It's hard for me to separate this movie from the story, to talk about the qualities of the movie as separate from those of the book.
For me, the best and the worst of this movie lies in the music. The male choruses, often sung in Welsh, are truly beautiful. The story - there is no plot - is at best episodic. The only thing that gives it any coherence is the choral music, and that is very beautiful.
On the other hand, a lot of the background music is far too sentimental, and takes the movie over the edge. Had there been no music whatsoever, some of those scenes would have been far more powerful. The music, frankly, trivializes them.
The thing that most struck me with this movie, however, were the differences from Germinal, Zola's novel about miners not far from Wales, in northeastern France. Zola could find no nobility in their suffering; he depicted them over and over as bestial animals. This movie gives their suffering a nobility that no amount of sentimental music can lessen.
Men and women such as these are not perfect. Who among us is? But their suffering deserves respectful treatment. Zola did not believe that; John Ford, the director of this movie, did. The difference is telling, and it is what makes this such a moving movie.
Postscript written after having read the novel:
I read the novel after writing the above review and then watched the movie again. Frankly, I don't recommend that to anyone. The novel is long, 500 pages, and the movie, of necessity, condenses some of it and simply omits other parts. After you have read the novel, you see just how hastily some things are condensed and what is left out or, in some few instances, changed. I would not say it is a particularly good condensation.
The most striking change is the end. In the movie there is another mine cave-in and a party of miners, led by the preacher, finds the elder Morgan, who dies in the still very young Huw's arms. It is, of course, moving, but since the movie closes on the images from his past that Huw subsequently recollects we are left, at the end, not with the dying father but with Maureen O'Hara smiling and waiving at a smiling Walter Pidgeon. A romantic end.
The novel's end is far more somber. During a particularly bitter strike Huw's father goes down in the mines to see if they are starting to flood. Cyfartha is also down there working. Both men get caught in a cave-in. Dai Bando, almost blind, goes down with Huw to find them. (The preacher has by then left for South America and is no longer in the picture, so to speak.) After much digging they first find Cyfartha, whom Dai Bando, weeping, carries to the surface. (We are left to wonder if the very deep bond between these two men had been more than just a deep friendship, but the text never says more.) Then Huw finds his father, and holds him until he, too, dies. It is a very painful scene.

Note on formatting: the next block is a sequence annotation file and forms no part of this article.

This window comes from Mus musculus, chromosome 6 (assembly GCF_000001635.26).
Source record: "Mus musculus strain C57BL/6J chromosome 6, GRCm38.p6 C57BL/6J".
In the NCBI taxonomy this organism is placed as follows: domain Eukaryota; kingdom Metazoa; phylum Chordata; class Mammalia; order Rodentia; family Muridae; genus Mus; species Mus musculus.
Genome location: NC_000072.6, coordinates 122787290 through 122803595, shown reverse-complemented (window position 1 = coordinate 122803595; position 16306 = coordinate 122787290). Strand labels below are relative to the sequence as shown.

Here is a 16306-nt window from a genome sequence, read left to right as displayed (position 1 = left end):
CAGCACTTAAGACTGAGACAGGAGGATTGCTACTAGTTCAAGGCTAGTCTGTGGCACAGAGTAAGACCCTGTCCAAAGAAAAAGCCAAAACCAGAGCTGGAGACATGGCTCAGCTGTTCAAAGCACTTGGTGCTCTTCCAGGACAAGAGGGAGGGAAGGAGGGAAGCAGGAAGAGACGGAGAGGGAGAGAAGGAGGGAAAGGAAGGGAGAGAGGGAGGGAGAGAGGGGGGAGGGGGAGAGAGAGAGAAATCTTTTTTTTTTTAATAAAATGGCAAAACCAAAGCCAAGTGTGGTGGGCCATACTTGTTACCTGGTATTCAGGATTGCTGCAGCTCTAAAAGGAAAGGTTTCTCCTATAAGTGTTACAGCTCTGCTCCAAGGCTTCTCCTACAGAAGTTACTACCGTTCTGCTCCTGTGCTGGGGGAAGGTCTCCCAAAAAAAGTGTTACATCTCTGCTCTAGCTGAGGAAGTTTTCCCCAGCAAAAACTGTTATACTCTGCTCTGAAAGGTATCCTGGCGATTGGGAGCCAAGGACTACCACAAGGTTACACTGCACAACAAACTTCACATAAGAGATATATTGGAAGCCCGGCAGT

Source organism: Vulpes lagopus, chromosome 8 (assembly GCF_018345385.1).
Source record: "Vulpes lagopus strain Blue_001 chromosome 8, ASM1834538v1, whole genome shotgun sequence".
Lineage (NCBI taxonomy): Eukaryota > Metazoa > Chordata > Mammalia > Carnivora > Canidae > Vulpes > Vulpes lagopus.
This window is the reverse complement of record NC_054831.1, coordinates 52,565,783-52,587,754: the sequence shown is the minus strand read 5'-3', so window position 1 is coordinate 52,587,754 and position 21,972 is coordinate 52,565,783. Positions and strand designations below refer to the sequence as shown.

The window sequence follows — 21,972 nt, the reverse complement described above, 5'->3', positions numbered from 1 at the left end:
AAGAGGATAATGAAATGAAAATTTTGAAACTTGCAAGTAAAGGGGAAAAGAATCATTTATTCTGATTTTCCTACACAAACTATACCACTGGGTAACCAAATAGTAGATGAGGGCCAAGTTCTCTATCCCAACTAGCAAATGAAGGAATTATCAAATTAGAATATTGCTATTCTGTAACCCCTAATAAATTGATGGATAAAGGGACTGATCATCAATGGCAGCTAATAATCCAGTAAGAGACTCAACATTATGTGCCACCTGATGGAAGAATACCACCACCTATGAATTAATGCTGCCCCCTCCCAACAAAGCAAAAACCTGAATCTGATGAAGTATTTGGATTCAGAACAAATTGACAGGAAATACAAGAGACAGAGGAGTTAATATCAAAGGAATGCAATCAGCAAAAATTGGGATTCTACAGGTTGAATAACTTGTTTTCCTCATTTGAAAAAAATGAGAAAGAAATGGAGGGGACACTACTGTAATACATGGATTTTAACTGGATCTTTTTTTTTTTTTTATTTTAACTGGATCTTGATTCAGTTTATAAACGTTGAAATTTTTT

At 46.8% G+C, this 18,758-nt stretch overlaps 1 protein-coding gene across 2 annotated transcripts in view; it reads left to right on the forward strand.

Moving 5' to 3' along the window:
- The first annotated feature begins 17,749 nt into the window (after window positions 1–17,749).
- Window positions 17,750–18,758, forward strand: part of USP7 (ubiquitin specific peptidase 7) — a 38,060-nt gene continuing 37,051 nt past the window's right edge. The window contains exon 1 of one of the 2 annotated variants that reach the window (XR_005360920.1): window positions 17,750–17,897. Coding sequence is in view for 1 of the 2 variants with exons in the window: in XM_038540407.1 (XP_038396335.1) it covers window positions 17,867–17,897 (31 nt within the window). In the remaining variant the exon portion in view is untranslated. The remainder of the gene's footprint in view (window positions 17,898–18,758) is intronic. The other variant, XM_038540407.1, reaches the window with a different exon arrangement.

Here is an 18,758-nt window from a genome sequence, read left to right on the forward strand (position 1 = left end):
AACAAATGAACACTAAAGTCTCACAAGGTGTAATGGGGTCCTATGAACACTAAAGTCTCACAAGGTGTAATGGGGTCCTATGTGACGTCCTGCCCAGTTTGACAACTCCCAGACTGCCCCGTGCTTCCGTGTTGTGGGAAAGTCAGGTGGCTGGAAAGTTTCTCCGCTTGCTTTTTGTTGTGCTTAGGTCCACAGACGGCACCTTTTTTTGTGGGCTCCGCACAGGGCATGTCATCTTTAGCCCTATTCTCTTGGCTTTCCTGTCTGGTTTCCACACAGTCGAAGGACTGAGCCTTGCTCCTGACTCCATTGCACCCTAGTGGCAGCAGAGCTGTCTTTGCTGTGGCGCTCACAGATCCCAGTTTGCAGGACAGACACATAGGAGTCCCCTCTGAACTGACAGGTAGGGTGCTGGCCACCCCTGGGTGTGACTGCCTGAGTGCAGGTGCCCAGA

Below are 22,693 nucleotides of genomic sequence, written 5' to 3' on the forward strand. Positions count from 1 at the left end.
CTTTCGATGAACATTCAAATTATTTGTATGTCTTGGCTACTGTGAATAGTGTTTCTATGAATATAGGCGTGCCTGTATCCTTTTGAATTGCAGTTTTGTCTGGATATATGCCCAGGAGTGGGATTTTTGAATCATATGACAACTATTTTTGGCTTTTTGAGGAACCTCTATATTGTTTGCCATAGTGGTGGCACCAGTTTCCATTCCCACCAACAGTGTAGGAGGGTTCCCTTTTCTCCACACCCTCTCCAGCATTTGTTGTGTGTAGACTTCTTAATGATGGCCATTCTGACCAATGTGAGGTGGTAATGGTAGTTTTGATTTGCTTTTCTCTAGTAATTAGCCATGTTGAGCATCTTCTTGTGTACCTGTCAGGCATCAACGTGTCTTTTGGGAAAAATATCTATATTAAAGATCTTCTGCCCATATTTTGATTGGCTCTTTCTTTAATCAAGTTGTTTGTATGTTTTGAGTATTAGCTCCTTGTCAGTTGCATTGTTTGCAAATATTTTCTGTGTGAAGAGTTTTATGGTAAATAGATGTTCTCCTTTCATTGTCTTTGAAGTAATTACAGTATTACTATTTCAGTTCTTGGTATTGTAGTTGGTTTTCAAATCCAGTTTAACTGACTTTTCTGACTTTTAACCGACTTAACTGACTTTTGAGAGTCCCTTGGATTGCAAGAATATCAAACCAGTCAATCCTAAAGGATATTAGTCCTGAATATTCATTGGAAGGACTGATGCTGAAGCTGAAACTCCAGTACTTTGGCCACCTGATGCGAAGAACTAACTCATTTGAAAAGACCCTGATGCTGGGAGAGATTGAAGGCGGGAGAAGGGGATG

Other than that, the chronology is sometimes changed from the novel to the movie, prompted in part, perhaps, by the fact that since Huw is always played by the young Roddy McDowall, he never grows into the very adult man that Huw becomes in the novel. The two brothers who leave for America do so much earlier in the movie than in the novel, for example.
Huw's one sexual encounter, with Ceinwein up on the mountain, never takes place in the movie, perhaps because Roddy McDowall doesn't look old enough for sex, perhaps just for the morals code of the time. In the same sense, Huw's subsequent unrealized desires for Bron are never introduced.
The preacher never leaves for South America, probably because he is played by the lead actor. It is also hard to understand why the town condemns him and Angharad, as in the movie he does not visit her every evening at her home. More morals code, no doubt.
The disputes between the minors and the owners are played down in the movie, perhaps because, during the war, unions were expected not to strike "for the war effort."
Llewellyn's efforts to convey the Welsh his characters are speaking by using a similar syntax in English are almost completely erased in the movie. Indeed, the very fact that these characters are usually speaking Welsh and not English is largely ignored. It's a very important part of the novel and the world that Llewellyn described, which saw itself very much put upon by outsiders=Englishmen, so it is a shame all that is lost. Some of the Celtic folklore is also lost. Beth's claim that Ivor came to speak to her, very much a part of the Celtic belief in visitations from spirits of the dead (présignes, in French) is completely changed in the movie.
A movie should be not judged on how well it adapts the material from which it derives, unless it is some sort of documentary. Taken as is, this is a good movie. But once you have read the novel, you see that its story is more somber, and it is hard not to regret that some of that was lost in the conversion.